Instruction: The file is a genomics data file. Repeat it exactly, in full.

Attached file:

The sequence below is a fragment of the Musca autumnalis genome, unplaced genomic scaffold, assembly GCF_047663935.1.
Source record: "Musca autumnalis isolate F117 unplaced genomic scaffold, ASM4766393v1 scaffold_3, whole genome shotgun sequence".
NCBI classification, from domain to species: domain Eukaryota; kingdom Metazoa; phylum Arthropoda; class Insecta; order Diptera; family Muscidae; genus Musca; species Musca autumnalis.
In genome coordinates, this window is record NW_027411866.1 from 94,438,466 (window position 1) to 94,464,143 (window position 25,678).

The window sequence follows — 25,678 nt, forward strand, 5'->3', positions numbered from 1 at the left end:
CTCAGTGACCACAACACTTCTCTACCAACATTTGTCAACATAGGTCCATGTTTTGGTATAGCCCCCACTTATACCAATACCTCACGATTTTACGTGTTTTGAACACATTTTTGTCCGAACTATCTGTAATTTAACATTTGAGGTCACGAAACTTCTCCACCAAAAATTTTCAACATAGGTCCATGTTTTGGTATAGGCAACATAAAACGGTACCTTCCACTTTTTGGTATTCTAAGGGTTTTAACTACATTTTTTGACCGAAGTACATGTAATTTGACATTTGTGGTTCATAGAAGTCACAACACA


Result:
The sequence below is a fragment of the Musca autumnalis genome, unplaced genomic scaffold, assembly GCF_047663935.1.
Source record: "Musca autumnalis isolate F117 unplaced genomic scaffold, ASM4766393v1 scaffold_3, whole genome shotgun sequence".
NCBI classification, from domain to species: domain Eukaryota; kingdom Metazoa; phylum Arthropoda; class Insecta; order Diptera; family Muscidae; genus Musca; species Musca autumnalis.
In genome coordinates, this window is record NW_027411866.1 from 94,438,466 (window position 1) to 94,464,143 (window position 25,678).

The window sequence follows — 25,678 nt, forward strand, 5'->3', positions numbered from 1 at the left end:
CTCAGTGACCACAACACTTCTCTACCAACATTTGTCAACATAGGTCCATGTTTTGGTATAGCCCCCACTTATACCAATACCTCACGATTTTACGTGTTTTGAACACATTTTTGTCCGAACTATCTGTAATTTAACATTTGAGGTCACGAAACTTCTCCACCAAAAATTTTCAACATAGGTCCATGTTTTGGTATAGGCAACATAAAACGGTACCTTCCACTTTTTGGTATTCTAAGGGTTTTAACTACATTTTTTGACCGAAGTACATGTAATTTGACATTTGTGGTTCATAGAAGTCACAACACA